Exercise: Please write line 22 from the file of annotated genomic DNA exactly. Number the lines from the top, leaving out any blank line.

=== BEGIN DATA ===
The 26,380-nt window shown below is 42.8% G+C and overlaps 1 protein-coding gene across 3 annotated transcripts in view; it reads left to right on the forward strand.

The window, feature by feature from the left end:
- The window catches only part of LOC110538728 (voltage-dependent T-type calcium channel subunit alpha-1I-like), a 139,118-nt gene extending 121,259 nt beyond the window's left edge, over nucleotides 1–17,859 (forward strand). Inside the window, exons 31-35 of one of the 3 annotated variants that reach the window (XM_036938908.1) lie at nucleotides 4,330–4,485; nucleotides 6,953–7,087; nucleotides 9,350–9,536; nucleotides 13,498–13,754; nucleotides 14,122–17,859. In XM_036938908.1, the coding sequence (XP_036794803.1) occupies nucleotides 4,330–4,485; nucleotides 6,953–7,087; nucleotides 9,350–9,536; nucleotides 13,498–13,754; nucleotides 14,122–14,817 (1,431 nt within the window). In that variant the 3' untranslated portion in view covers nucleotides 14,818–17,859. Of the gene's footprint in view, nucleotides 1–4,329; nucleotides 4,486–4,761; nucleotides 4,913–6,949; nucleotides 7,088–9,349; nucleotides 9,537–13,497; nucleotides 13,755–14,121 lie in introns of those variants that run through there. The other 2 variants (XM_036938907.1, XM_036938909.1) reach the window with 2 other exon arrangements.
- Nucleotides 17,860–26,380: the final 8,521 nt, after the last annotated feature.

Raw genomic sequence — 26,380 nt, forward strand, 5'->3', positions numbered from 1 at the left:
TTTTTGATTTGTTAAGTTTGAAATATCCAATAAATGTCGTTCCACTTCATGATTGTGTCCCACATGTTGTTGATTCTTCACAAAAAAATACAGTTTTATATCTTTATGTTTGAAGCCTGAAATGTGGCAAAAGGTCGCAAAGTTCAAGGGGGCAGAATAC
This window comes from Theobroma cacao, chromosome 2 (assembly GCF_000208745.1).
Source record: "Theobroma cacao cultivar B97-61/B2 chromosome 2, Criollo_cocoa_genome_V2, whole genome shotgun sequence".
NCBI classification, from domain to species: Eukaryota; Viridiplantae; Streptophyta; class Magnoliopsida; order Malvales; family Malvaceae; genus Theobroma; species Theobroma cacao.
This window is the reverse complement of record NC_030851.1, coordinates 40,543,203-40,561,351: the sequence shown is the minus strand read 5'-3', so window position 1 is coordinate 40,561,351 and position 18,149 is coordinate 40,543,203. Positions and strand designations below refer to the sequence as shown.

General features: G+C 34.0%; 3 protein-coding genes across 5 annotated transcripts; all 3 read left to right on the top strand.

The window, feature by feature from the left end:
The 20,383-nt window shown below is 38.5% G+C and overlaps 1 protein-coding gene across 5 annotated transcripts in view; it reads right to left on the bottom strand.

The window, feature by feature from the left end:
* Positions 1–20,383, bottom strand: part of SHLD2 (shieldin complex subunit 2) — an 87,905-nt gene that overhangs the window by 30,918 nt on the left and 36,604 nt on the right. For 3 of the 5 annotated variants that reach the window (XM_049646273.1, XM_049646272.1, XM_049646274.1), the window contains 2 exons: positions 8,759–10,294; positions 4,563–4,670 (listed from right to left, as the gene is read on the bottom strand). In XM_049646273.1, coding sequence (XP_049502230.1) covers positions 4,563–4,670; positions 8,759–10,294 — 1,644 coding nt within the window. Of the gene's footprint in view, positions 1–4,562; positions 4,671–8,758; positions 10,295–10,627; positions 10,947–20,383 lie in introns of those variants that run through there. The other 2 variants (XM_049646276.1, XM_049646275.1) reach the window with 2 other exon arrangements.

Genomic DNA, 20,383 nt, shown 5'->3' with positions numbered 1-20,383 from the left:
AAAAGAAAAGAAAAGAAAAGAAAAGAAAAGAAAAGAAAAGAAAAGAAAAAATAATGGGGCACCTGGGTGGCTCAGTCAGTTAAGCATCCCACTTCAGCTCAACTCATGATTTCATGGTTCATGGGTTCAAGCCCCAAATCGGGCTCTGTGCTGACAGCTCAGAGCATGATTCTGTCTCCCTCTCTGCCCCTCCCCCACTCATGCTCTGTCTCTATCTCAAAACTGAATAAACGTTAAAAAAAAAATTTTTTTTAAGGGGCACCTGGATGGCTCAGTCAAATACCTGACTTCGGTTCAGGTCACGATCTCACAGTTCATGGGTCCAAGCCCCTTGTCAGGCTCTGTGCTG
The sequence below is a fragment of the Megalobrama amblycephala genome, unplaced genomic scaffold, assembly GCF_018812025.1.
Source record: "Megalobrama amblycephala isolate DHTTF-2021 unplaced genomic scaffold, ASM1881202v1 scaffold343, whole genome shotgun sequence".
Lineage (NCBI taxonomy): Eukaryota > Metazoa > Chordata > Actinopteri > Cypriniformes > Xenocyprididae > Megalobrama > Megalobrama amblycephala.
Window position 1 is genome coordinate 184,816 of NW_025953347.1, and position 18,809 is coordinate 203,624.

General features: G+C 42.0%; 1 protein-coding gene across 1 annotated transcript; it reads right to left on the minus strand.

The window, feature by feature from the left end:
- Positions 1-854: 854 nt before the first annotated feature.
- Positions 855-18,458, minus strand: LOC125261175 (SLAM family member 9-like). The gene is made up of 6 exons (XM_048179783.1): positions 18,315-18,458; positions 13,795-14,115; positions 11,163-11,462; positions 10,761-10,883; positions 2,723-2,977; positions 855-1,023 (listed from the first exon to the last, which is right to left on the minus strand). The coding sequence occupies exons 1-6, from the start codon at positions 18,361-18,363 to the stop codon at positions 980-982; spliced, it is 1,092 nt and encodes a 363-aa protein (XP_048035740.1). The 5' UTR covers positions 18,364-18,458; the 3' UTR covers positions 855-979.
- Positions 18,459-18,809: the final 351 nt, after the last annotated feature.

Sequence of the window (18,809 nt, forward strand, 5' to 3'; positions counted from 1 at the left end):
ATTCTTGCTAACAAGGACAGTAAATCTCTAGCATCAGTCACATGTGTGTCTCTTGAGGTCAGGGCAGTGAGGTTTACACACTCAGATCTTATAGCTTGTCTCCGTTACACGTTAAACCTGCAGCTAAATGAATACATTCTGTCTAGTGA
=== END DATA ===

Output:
General features: G+C 42.0%; 1 protein-coding gene across 1 annotated transcript; it reads right to left on the minus strand.